Controversy reignited over 300 home scheme on edge of Norwich
- Credit: Hill
Controversy over plans for 300 homes on woodland on the edge of Norwich has been reignited - as developers get ready to seek permission for how the scheme would look.
There had been fierce opposition over plans for homes off Plumstead Road East in Thorpe St Andrew, which led to Broadland District Council rejecting them four years ago.
But permission was granted on appeal and housebuilder Hill is ready to lodge proposals for detailed specifics of the housing and community woodland at Thorpe Woods.
The developer says it will see up to 300 "new, high quality, well-designed, sustainable homes" built - a third of them classified as affordable homes.
Proposals also include a community woodland park, which Hills has said will be "maintained in perpetuity".
Public open space, including mini football pitches for under eights, children’s play equipment and allotments are also proposed.
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And the developer has pledged contributions to public open space in the local area, along with the creation of two bus stops and a shared cycleway and footway along Plumstead Road East.
Hill, which has sent 7,000 fliers out to people in the area, is holding a public drop in event where people can discuss the proposal.
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But concerns over the impact of hundreds more homes in the area persist, with fears over how schools and GPs will cope.
One householder who lives on Plumstead Road East, said: "I appreciate the need for housing, but Thorpe St Andrew has plenty of brownfield sites, such as Pinebanks and St Andrew's Hospital, so why destroy woodland for property development?
"A woodland that is enjoyed by hundreds of families, children and dog walkers, and was essential to the mental health of many throughout lockdown.
"My main concern is the pressure on the surrounding services and infrastructure this development will bring.
"This area is already bursting at the seams and that was before the development at White House Farm was completed.
"Local schools are already over-subscribed, the GP surgery is under extreme pressure and it's nigh-on impossible to book an appointment."
Ian Mackie, who represents Thorpe St Andrew at Norfolk County Council and Thorpe St Andrew North West on Broadland District Council said: "Campaigners, like myself, worked together and fought hard for many years to preserve this natural wildlife area.
"Regrettably, the planning inspector overturned local planners and gave planning permission, however on a much smaller area than requested."
The Conservative councillor added: "The aim now is to make this development work for the community and maintain as much natural wildlife habitat as possible."
He fears natural woodland would be destroyed and replaced with a "semi-natural wood-chipped theme-park environment" and feared the impact of further homes on already full schools and GP surgeries.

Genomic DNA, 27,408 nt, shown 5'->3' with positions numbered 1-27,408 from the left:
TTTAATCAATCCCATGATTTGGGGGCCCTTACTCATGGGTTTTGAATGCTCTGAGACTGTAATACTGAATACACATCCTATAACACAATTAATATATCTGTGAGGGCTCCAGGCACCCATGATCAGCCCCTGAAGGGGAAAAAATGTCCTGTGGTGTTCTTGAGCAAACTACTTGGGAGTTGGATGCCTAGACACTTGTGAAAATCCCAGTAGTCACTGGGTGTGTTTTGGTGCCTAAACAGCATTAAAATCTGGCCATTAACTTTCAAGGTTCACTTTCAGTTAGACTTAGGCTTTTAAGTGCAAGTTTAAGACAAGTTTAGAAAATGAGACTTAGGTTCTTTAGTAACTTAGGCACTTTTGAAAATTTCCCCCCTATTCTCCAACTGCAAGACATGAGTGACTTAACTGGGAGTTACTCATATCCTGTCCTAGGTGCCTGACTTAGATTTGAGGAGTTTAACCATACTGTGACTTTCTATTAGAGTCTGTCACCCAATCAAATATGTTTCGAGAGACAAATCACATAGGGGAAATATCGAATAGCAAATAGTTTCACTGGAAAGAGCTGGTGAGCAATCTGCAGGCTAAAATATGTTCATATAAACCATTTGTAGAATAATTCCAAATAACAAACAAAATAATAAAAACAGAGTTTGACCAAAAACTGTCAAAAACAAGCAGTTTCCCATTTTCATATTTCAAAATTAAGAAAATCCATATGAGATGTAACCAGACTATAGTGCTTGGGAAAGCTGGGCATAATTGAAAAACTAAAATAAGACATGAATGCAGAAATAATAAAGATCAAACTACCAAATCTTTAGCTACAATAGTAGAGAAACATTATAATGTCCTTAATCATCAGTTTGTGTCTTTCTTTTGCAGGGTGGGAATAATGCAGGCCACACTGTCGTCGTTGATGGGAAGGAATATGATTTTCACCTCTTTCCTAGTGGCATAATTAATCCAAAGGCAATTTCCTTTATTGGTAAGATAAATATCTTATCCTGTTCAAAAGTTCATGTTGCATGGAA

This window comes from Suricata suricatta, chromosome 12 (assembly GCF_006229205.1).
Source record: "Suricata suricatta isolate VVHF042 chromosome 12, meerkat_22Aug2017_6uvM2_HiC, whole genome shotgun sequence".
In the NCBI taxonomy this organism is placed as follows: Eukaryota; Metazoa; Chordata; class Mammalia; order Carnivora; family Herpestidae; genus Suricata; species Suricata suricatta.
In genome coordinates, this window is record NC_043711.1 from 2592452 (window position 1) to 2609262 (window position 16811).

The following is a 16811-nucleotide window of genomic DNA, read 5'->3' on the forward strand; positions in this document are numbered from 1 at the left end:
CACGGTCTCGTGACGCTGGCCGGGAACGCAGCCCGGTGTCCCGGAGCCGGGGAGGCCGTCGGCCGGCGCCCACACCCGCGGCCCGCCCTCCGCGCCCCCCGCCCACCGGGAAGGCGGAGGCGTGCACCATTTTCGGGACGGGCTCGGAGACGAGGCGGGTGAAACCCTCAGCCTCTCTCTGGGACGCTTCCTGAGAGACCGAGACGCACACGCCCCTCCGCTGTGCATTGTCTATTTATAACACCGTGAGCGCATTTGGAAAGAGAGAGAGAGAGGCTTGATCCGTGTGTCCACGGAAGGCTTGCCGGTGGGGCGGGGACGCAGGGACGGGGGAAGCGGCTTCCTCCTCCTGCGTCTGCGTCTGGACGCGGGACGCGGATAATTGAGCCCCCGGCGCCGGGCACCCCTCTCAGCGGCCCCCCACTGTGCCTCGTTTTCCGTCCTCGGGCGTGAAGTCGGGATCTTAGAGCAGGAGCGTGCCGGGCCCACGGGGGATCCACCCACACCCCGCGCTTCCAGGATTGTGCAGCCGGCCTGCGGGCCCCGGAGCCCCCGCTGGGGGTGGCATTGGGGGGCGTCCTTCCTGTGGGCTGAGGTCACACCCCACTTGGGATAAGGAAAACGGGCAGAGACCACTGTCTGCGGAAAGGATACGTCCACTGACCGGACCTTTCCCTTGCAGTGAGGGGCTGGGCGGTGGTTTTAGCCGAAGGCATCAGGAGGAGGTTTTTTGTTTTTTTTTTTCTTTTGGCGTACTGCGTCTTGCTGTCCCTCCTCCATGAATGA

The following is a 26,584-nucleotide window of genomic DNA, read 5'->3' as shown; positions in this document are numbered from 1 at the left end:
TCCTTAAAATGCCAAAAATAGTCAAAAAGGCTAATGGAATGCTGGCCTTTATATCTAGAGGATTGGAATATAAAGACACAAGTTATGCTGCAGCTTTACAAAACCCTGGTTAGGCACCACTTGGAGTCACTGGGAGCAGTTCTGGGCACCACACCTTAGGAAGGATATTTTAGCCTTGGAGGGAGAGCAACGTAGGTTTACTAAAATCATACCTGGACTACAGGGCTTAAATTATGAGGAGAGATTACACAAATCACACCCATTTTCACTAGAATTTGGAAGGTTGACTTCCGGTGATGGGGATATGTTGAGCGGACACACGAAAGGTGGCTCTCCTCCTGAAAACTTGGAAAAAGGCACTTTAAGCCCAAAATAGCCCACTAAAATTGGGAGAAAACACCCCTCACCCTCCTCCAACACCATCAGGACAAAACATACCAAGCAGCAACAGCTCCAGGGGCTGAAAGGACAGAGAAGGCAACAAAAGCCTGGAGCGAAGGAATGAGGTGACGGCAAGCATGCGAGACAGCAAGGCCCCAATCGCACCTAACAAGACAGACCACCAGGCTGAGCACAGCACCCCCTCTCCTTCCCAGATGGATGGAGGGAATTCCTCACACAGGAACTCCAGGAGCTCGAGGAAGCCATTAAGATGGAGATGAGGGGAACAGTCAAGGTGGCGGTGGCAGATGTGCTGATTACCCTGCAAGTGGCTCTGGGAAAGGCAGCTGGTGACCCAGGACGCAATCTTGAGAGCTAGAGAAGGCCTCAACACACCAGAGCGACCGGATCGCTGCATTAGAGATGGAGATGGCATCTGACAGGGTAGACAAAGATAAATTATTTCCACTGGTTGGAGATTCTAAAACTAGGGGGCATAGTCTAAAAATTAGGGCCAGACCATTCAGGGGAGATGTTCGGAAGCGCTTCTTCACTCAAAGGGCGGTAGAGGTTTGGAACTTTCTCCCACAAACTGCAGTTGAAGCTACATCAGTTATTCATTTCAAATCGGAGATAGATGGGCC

He said: "I urge as many residents as possible to make their views know at the public consultation. We may not be able to stop the development, but as a community we can influence the final outcome.”
John Fisher, who represents Woodside on Norfolk County Council and Thorpe St Andrew North West on Broadland District Council said: "The willingness of Hill to open a consultation on their proposals is very welcome and I encourage local residents to look at the proposals and make comment."
The Conservative councillor added: "I sat through the whole enquiry and made representations to the inspector objecting to any development.
"We now have to ensure that the development of 300 units to the north of Plumstead Road in Racecourse Woods, has minimal impact on the remaining woodland and the proposals for public community woodland to the south of Plumstead Road - Belmore Woods - receive suitable funding from the developers and land owners.
"The development has permission, so all input needs to be in achieving the best outcome for Thorpe St Andrew, not objecting to it."
The public exhibition will be held at Dussindale Community Centre, in Pound Lane, from 4pm until 8pm on Wednesday (September 29).
History of the site
Proposals for homes at the site go back more than a decade, when a consortium of landowners launched a consultation on proposals to build between 630 and 800 houses on land including the Racecourse Plantation.
When plans were eventually lodged in 2016, it was for 300 homes, but there was widespread opposition from campaigners, local councillors and the county’s wildlife trust over the loss of woodland.
The following year, Broadland District Council rejected the proposals, but that decision was overturned in January 2019 at an appeal lodged by developer Socially Conscious Capital.
Inspector Frances Mahoney ruled the development would not have an adverse impact on biodiversity, so outline permission was granted.
The forthcoming application, known as a reserved matters application, seeks permission for the layout, appearance and landscaping of the development.